Life under the W | The Community
The Anglican Church of Canada home page
Sites at the Anglican Church of CanadaFind a ChurchFrequently Asked QuestionsStaff Listing

Life under the W

kateHow has Vancouver changed? What used to be a department store is now an apartment building filled with children. What used to be a corridor of shopping is now a notorious open air drug market. What used to be a city with thousands affordable houses is now a city filled with houses that one must make a total of 3 times more than the average yearly salary to afford.

So children live in places where they would not normally live.

Affordable housing was created for families so that they could live in the inner city of Vancouver: an old department store was converted, and a playground was added to the centre. But since this new community was built without an elementary school, we travel from under the big red W through the lower East Hastings corridor to the elementary school every school day.

Despite the tourists hesitating on the corners, their maps rustling in the breeze of passing cars as they wonder which way not to turn, there is a whole network of love on the bus ride to school. Sometimes I get shout-outs:

“It takes a real woman to be a mother.”

So somehow, there is joy. But there is also trauma here. We see it on the streets every day. And since our route to school is also one of the most traversed traffic arteries, so does the rest of Vancouver.

But just as is in so many cultures, this city seems stumped in the face of the ongoing trauma and the poverty that it can cause. Regardless of our best efforts, homelessness has endured for years. In Vancouver, we are starting to understand that the battle against trauma must be fought with love. So new housing is being built. But something is happening on the streets of East Hastings that—out of necessity and the aggression of an insatiable real estate market—an increasing number of children are starting to understand better than most of the researchers. It was something that Thomas understood when he put his finger into the wounds of Christ.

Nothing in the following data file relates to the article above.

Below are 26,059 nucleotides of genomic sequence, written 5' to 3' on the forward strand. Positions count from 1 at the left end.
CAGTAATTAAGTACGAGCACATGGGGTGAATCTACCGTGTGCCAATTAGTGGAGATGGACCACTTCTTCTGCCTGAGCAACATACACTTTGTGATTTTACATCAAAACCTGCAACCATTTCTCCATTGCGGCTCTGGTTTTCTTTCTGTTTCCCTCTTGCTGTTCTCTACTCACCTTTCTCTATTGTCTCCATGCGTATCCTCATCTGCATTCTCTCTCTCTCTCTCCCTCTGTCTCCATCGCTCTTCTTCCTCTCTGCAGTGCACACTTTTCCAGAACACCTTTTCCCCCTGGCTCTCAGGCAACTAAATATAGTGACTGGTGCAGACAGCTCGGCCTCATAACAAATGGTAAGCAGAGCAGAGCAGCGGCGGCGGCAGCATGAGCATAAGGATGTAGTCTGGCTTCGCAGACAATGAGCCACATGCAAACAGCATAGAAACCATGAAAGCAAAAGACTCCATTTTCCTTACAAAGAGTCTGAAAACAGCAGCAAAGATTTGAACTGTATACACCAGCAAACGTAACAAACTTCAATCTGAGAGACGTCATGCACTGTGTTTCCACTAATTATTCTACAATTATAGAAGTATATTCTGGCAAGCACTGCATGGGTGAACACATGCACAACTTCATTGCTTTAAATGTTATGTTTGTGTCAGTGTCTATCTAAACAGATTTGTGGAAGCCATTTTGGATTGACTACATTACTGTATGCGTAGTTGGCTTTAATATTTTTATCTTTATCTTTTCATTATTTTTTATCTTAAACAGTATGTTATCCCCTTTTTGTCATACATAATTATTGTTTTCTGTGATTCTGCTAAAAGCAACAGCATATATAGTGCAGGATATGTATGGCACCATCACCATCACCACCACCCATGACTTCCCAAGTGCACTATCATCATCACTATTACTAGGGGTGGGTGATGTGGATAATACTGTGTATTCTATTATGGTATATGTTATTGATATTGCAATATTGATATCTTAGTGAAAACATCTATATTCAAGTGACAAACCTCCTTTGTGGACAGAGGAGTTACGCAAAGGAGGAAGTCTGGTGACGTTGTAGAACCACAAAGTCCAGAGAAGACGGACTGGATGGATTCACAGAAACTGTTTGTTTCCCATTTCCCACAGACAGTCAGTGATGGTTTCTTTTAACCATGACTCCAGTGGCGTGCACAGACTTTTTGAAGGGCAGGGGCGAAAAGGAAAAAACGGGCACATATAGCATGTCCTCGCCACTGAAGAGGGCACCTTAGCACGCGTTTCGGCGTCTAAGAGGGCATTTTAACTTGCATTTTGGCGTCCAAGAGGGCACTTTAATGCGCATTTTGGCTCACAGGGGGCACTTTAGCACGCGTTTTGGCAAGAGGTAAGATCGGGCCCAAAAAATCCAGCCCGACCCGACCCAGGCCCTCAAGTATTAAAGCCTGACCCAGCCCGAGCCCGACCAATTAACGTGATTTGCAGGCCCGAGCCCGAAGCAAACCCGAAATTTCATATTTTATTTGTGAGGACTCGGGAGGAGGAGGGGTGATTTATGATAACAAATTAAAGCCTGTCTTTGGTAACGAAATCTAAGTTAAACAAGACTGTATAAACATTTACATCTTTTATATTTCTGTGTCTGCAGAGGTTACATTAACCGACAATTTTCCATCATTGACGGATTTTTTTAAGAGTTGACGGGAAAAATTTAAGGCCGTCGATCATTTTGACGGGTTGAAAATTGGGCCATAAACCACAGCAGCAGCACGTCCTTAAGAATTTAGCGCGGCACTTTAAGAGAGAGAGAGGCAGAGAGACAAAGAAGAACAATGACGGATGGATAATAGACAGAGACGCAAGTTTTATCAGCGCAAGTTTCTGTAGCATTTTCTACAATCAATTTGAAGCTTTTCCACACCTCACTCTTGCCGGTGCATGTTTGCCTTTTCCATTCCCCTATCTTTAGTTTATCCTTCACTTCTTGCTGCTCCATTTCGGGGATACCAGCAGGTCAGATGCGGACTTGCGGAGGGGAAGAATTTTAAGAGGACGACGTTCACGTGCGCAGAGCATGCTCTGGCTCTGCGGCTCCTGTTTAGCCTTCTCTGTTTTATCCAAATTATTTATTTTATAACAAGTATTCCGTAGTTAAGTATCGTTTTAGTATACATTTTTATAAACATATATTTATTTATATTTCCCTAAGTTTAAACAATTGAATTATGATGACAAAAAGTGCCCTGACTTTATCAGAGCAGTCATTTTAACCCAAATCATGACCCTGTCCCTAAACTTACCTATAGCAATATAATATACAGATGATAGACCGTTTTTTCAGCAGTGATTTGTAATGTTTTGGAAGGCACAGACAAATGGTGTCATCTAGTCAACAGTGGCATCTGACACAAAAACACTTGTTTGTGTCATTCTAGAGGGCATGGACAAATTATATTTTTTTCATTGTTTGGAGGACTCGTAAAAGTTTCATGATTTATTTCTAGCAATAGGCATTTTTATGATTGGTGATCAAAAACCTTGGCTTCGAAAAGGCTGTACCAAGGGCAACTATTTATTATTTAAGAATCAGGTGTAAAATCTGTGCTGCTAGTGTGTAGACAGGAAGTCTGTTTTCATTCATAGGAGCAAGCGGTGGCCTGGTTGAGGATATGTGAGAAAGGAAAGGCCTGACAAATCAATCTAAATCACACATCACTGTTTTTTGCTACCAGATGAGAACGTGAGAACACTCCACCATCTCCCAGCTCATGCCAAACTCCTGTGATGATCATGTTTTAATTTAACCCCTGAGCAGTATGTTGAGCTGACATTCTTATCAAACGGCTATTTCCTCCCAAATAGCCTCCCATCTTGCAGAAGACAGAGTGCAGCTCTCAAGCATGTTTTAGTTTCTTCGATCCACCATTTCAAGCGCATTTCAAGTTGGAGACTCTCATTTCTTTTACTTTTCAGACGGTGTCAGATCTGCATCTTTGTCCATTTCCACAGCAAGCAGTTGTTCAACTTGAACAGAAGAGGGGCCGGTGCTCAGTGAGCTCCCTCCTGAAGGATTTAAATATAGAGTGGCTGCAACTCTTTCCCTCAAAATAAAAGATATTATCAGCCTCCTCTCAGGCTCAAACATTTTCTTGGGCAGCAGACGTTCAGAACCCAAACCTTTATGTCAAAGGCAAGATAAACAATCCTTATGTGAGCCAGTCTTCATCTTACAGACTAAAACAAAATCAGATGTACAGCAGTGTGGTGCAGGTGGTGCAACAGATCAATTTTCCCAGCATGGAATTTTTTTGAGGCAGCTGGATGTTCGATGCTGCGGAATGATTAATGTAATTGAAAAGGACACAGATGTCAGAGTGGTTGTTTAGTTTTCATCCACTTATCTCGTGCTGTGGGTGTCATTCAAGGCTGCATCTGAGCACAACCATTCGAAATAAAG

In order for trauma to be understood, it must be passed through. Like Thomas started to do, when he placed his finger in the veins of Christ.

Thomas did not believe Christ had risen until Christ invited Thomas to put his fingers into his wounds. The trauma on the streets of East Hastings is the wound of Vancouver. And, perhaps because the city is such a beauty, and the houses are a mint, there is a whole crowd of children who, every day, are grating away at the segregation.

They are touching the wounds of Christ.

Kate Newman

About Kate Newman

Kate Newman has been teaching arts and faith to children in the secular school system and in churches for 20 years. Kate has completed a Masters of Theological Studies and has a Masters in Education. She is the principal developer for the Compendium of the Church Mice. She currently works at Christ Church Cathedral, Victoria the same church where she was baptized in Children’s Ministry. She is also a mother. She enjoys walks in the woods with her and a good nap. Whew.

This entry was posted in Children's Ministry and tagged , , , , , , , . Bookmark the permalink.

3 Responses to Life under the W

  1. Thanks Kate – having just moved from the West Coast to Southern Ontario, it did make me pine for “home,” and also reflect on the issues that you are addressing – they exist here just as much there, although out West it was insane to think about trying to buy a house, but here, it is possible. Even so, the importance of sharing, as a community, in the life of the whole community, so that we all understand where everyone is and is coming from can help us move to healthier ways of living, that have us seeing the resurrected Christ and building a different sort of community. “Sister / Brother let me be your servant” as we journey through this life together.
    Affordable housing would seem to be key to poverty issues. When people can afford to have a place to call home, community grows. When people can’t afford to live, and their “neighbors” find it too much work or too much pain to bear to care, then we find East Hastings all over again.
    To enter in to the kingdom of heaven, we must become like children.

Click on a tab to select how you'd like to leave your comment

Leave a Reply

Your email address will not be published. Required fields are marked *